What about if we roll two dice? Well there are 6 ways to roll the first dice and six ways to roll the second. The first conceptual challenge here is how do we count the events in the sample space? It is always easier to use real numbers so let’s consider that we roll 1 on the first dice. How many ways can the second dice be rolled? (6) We can repeat the thought experiment by rolling a 2 first, then a three first etc. We get something that looks like 6+6+6+6+6+6 or 6*6. We can also visualize this by organizing the outcomes in a table.
We can go further and look at how many times each sum appears in the table. We can use this information to determine the probability for each sum. For example a sum of two can be formed exactly one way (by rolling two ones) in all 36 combinations. Therefore the probability of the dice adding up to 2 is 1/36. The full distribution looks like this:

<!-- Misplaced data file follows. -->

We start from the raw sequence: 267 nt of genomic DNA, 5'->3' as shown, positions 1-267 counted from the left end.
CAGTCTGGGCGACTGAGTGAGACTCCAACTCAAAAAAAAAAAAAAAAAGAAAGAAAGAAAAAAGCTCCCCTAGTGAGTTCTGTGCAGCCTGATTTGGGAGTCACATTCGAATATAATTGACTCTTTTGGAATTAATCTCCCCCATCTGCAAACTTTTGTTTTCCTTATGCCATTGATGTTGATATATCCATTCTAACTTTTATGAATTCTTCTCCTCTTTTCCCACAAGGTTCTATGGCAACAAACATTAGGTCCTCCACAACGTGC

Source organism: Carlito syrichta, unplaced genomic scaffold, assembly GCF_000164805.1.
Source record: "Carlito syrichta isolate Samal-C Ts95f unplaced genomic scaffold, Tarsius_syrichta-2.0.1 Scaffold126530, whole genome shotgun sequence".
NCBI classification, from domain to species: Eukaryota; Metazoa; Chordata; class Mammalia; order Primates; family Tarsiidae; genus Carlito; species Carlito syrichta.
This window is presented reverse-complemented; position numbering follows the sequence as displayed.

Craps is a gambling game where participants place bets on the results of rolling two dice. The rules of the game are as follows:
- The player (known as the shooter) rolls a pair of fair dice
- If the sum is 7 or 11 on the first throw, the shooter wins; this event is called a natural.
- If the sum is 2, 3, or 12 on the first throw, the shooter loses; this event is called craps.
- If the sum is 4, 5, 6, 8, 9, or 10 on the first throw, this number becomes the shooter’s point. The shooter continues rolling the dice until either she rolls the point again (in which case she wins) or rolls a 7 (in which case she loses).
There are a wide variety of bets that relate to these activities. The purpose of this article is not to encourage gambling or explain the intricacies of the activity so we’ll only scratch the surface of this game. In fact the goal of this article is to help you understand how much a gambler can stand to lose in the long run.